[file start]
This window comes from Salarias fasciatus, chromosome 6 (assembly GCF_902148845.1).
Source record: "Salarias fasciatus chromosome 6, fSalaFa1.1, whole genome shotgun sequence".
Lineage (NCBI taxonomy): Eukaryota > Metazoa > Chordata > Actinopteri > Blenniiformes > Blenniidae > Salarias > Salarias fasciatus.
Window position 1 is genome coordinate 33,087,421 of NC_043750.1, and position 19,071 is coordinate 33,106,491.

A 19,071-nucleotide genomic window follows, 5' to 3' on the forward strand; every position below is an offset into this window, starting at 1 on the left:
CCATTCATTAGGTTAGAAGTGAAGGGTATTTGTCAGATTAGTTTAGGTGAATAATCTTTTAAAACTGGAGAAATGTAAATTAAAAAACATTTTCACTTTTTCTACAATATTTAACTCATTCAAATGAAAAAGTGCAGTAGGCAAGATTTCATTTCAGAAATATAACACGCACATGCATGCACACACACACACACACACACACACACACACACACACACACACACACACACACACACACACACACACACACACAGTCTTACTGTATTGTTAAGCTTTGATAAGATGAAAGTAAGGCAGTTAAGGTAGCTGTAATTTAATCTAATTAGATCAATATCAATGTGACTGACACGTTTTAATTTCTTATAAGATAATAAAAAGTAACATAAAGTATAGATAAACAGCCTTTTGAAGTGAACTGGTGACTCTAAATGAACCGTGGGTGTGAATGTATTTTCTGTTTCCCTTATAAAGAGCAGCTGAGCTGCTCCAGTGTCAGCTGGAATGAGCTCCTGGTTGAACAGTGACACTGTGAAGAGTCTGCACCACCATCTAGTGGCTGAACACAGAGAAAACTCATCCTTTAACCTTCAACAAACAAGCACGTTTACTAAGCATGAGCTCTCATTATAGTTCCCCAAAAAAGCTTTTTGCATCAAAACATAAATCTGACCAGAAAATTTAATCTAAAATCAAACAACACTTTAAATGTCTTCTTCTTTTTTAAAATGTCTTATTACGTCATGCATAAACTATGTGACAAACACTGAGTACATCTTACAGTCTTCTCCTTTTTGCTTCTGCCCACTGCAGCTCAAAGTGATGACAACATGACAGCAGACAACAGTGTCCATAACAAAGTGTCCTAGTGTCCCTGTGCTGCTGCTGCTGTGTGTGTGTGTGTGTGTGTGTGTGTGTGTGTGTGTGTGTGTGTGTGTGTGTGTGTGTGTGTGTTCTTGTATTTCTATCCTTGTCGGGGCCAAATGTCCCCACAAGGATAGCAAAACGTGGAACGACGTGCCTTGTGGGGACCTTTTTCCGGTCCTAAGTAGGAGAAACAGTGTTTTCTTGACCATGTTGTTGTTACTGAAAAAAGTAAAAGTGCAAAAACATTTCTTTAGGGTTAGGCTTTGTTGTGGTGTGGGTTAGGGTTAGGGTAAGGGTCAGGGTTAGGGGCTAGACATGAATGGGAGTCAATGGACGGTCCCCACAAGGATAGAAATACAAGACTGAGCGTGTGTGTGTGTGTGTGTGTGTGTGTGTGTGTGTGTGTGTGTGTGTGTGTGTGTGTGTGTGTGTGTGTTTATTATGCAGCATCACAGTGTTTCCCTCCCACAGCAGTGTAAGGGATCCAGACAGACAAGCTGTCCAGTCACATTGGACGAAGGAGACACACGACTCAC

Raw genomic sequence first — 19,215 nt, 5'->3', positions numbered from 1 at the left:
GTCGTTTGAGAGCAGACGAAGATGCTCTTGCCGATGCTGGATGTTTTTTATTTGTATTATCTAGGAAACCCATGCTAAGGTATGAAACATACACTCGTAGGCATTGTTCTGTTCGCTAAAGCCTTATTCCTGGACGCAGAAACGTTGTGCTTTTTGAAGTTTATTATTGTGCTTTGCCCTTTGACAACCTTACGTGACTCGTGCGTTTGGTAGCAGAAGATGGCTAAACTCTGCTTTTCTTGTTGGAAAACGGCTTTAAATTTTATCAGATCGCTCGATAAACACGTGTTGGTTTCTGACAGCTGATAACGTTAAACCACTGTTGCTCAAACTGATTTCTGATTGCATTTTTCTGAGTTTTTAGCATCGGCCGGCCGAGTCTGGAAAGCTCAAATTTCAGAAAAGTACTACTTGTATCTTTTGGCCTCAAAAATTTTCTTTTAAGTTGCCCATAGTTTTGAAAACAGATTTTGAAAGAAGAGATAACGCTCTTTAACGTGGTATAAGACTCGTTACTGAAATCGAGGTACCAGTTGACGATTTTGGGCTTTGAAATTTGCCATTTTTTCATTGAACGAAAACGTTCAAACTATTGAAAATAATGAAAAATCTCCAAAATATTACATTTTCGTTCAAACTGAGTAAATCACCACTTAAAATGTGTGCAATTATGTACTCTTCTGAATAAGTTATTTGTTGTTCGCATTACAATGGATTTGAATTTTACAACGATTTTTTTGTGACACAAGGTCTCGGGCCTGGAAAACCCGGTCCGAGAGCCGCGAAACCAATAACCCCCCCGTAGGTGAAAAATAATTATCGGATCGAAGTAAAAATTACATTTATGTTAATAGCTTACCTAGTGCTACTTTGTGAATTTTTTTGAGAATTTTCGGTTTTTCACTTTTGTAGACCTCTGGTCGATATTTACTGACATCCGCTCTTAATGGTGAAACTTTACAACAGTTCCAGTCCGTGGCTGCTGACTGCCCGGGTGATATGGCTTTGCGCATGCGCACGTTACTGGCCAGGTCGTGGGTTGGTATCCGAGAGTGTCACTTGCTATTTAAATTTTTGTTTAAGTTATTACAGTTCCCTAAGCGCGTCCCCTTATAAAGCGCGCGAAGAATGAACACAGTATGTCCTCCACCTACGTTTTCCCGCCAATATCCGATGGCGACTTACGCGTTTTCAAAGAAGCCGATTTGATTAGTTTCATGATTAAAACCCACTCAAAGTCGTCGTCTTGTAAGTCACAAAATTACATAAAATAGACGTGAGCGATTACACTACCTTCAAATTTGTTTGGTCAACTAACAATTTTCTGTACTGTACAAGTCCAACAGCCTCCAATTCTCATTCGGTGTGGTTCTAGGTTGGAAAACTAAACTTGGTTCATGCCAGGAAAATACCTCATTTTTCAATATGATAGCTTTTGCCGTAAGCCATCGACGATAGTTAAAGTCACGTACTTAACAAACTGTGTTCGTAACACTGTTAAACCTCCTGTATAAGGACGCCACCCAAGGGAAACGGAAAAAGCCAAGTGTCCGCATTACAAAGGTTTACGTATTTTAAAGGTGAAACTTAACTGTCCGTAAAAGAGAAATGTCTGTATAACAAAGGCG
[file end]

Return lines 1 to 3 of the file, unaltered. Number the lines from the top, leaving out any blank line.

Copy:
This window comes from Salarias fasciatus, chromosome 6 (assembly GCF_902148845.1).
Source record: "Salarias fasciatus chromosome 6, fSalaFa1.1, whole genome shotgun sequence".
Lineage (NCBI taxonomy): Eukaryota > Metazoa > Chordata > Actinopteri > Blenniiformes > Blenniidae > Salarias > Salarias fasciatus.